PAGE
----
During the eight-week Attack Phase, teams have access to one another's codes and work furiously to identify and exploit system vulnerabilities. Scoring is based on how many "flags" a team is able to retrieve from other devices and for how long their own design remains unbreached. Teams who enter the Attack Phase late are at a disadvantage, since they cannot earn points for defending their design or for attacking others.
Winning teams will receive cash prizes, publicity from MITRE and everlasting glory for their alma mater at an award ceremony in April.
Participation in eCTF, even for those who do not win, can be a big step forward for a student's education and career development by exposing them to learning, collaboration, and presentations that mimic the real-world experience of a cybersecurity job. Being a participant can also be beneficial for building their résumés and can open doors to potential internship and career opportunities.
Eli Cochran, Cybersecurity instructor for the Delaware Area Career Center (DACC) in Delaware, Ohio knows firsthand how eCTF benefits students. "The competition is an awesome event for students," Cochran said. "It's a great résumé builder showing your technical knowledge and the really important soft-skills of communication, collaboration and presentations.
"These kinds of soft skills are so important since most organizations have proprietary hardware and software. New employees coming in from the outside won't know it and employers really want employees who can do research and solve problems."
Prior to DACC's entry in 2020, eCTF was an all college competition. 2020 was also Cochran's first year teaching. "One of my students had heard about it from some college friends," Cochran said. "He suggested we compete and I thought it a great idea." MITRE also liked the idea of including a high school team and were excited to see how DACC would do.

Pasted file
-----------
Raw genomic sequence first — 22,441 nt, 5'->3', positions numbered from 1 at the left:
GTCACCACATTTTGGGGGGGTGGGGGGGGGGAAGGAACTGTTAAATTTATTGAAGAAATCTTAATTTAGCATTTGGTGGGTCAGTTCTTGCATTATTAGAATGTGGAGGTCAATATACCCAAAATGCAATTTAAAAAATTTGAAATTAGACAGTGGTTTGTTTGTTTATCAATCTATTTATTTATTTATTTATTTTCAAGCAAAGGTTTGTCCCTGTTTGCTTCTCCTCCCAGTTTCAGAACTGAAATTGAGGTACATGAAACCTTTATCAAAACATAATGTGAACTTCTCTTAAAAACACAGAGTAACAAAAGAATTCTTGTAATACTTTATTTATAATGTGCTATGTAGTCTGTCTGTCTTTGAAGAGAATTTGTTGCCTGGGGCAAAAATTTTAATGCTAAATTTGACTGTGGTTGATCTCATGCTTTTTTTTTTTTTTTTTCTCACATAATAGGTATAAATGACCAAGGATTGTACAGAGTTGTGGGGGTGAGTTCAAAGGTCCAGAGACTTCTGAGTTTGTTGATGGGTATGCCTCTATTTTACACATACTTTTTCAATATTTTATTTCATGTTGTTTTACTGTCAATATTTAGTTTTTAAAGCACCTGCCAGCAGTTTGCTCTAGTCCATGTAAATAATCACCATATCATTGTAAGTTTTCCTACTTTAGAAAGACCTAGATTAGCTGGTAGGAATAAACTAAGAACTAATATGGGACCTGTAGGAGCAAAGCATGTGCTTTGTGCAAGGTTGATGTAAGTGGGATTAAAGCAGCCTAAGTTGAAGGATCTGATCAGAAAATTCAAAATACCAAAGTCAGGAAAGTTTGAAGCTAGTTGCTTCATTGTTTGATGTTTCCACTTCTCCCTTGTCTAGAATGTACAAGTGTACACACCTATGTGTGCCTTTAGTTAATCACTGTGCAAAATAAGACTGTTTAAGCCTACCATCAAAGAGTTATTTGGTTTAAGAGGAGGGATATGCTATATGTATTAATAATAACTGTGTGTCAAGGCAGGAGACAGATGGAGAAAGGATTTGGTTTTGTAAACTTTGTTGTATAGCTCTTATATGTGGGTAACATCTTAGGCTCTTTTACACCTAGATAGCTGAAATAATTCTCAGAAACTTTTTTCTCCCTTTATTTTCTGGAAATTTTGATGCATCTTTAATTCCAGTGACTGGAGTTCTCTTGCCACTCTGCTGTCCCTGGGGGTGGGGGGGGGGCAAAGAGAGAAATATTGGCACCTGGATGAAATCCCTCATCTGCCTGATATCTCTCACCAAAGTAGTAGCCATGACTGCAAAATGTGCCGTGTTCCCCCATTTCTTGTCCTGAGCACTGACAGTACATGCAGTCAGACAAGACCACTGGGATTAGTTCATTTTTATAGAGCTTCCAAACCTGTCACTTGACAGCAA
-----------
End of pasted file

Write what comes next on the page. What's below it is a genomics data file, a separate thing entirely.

DACC's 2020 team consisted of just three students and, because of the COVID-19 outbreak, each individual worked remotely while engaging in regular online collaborations. Impressively, they finished 10th out of 20 teams. The next year they added a fourth member and placed 3rd out of 28 teams. Cochran's kids finished strong again last year, 8th place, and have high hopes for 2023. "I've got some great students and they're gonna come hard," he said.
Ben Janis, a Senior Embedded Security Engineer with MITRE also assists with the competition and credits his original participation in eCTF when in college for setting him on his career course. "Being a part of the competition as a student left me with hands-on experience in embedded security and a deep appreciation and interest in the field.
"I realized that I could be a part of a new generation of engineers developing solutions to protect the microelectronics that run our modern world."
The popularity of MITRE's eCTF competition is growing rapidly. More than 400 students on 81 teams representing 78 schools (including 20 high schools) are enrolled this year. While most teams are from the US, there are also teams from the United Kingdom, the Netherlands, India and Singapore.
Two of Cochran's former students are further proof of the increased interest in eCTF. They went on to study at Michigan State University and Purdue University and they've both formed teams for the competition. "I'm really excited to see them do that. But I really want to see DACC's new team beat both of them," he said.